The company that gave executive bonuses for safety after its Gulf of Mexico rig exploded a year ago, killing 11 and causing the largest offshore spill in U.S. history, "just doesn't get it," the head of a U.S. presidential commission investigating the spill said Monday.
Transocean Ltd's executive bonuses underscore the commission's finding that lax standards caused the accident that dumped more than 200 million gallons of oil into the gulf, William Reilly said.
Reilly and his co-chair, former U.S. Sen. Bob Graham, joined U.S. Secretary of Interior Ken Salazar on Monday for talks with Mexican officials on uniform regulations for drilling in the gulf.
Transocean gave bonuses for the "best year in safety performance in our company's history," according to a regulatory filing last week.
"What I've seen from various investigative reports is that they were at least at some fault," Salazar said in a news conference, adding that 2010 "was probably the greatest year of pain in terms of development of deep-water gas and oil in the world, especially in the Gulf of Mexico."
The commission appointed by President Barack Obama has said the explosion was caused by a series of time- and money-saving decisions by Transocean, BP and oil services company Halliburton Inc.
Ihab Toma, Transocean's executive vice president, said some of the wording in the 2010 proxy statement "may have been insensitive in light of the incident that claimed the lives of 11 exceptional men."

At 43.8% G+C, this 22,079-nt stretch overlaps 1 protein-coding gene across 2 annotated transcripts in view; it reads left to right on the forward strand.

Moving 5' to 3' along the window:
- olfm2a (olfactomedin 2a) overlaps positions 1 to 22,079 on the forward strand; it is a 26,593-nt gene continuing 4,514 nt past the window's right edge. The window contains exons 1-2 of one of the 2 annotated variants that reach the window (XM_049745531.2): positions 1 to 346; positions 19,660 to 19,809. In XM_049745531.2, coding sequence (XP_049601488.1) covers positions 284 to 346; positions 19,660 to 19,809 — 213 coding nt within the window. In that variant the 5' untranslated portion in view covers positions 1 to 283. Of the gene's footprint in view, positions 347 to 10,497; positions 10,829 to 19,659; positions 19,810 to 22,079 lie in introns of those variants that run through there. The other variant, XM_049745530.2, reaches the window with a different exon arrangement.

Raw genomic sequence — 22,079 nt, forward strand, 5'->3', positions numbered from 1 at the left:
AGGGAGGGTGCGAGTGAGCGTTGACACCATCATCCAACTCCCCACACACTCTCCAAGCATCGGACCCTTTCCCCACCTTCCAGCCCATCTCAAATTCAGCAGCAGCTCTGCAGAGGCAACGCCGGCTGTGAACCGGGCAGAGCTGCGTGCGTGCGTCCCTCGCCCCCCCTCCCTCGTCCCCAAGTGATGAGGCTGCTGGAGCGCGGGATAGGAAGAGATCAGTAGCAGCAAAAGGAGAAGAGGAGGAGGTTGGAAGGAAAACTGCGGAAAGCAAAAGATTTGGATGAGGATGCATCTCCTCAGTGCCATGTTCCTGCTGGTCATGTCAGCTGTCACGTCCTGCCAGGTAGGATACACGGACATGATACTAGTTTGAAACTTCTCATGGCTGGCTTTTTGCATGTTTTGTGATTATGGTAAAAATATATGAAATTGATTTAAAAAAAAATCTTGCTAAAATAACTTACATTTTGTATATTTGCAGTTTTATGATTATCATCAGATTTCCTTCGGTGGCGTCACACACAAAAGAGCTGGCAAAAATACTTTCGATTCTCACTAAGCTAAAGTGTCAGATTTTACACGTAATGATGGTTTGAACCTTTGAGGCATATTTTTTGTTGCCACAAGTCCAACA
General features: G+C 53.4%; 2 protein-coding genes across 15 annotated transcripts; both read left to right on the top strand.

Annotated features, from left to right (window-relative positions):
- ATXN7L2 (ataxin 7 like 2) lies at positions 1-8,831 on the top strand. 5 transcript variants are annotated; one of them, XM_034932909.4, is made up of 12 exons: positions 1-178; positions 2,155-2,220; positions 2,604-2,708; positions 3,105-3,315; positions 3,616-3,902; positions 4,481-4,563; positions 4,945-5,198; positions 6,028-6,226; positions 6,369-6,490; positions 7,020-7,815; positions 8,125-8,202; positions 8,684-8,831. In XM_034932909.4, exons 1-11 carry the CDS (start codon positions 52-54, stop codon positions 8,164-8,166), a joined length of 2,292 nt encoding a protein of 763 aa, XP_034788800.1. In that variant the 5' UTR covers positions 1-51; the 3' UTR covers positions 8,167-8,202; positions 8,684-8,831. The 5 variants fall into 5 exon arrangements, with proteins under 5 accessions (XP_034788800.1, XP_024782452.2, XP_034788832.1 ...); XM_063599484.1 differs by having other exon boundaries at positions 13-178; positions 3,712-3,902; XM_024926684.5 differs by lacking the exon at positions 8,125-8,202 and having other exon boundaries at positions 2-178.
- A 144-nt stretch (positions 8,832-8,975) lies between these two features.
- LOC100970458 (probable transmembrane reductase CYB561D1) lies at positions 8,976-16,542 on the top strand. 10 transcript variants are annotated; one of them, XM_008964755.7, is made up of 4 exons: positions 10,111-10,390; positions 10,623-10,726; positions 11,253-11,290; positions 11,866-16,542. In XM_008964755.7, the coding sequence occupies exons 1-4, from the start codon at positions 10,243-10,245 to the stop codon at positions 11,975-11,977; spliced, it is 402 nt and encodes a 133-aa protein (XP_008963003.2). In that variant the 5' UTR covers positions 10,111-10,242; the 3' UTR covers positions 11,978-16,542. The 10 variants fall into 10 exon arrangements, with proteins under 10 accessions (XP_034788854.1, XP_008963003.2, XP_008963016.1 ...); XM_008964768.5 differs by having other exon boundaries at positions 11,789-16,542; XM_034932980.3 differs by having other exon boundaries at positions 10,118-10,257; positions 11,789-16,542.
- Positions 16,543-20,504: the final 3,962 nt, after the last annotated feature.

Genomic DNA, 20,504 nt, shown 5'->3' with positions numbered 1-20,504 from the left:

"We deeply regret any pain that it may have caused," Toma said in a statement.
Salazar said the U.S. team is in Mexico to share its findings from the spill as part of discussions with Mexican government officials and oil industry leaders to develop common standards and protocols for exploring and drilling in the Gulf.
"The Gulf of Mexico in terms of its natural state is one body of water," Graham said. "What happens in one country will have an effect on others."
Responding to a reporter's question, Graham said he hopes Cuba, which also plans to explore for oil in its territorial waters of the Gulf, would adhere to whatever standards are developed. The U.S. team noted that Cuba is working with Spanish oil company Repsol and Russia's Gazprom Neft.
"In Florida there is great concern about the prospect of drilling so close to our coast by a country that hasn't engaged in this previously," said Graham, who represented Florida in the Senate. "That's part of what we're talking about with Mexico, that a Gulf of Mexico agreement would be adhered to by any country. We're optimistic that it will occur."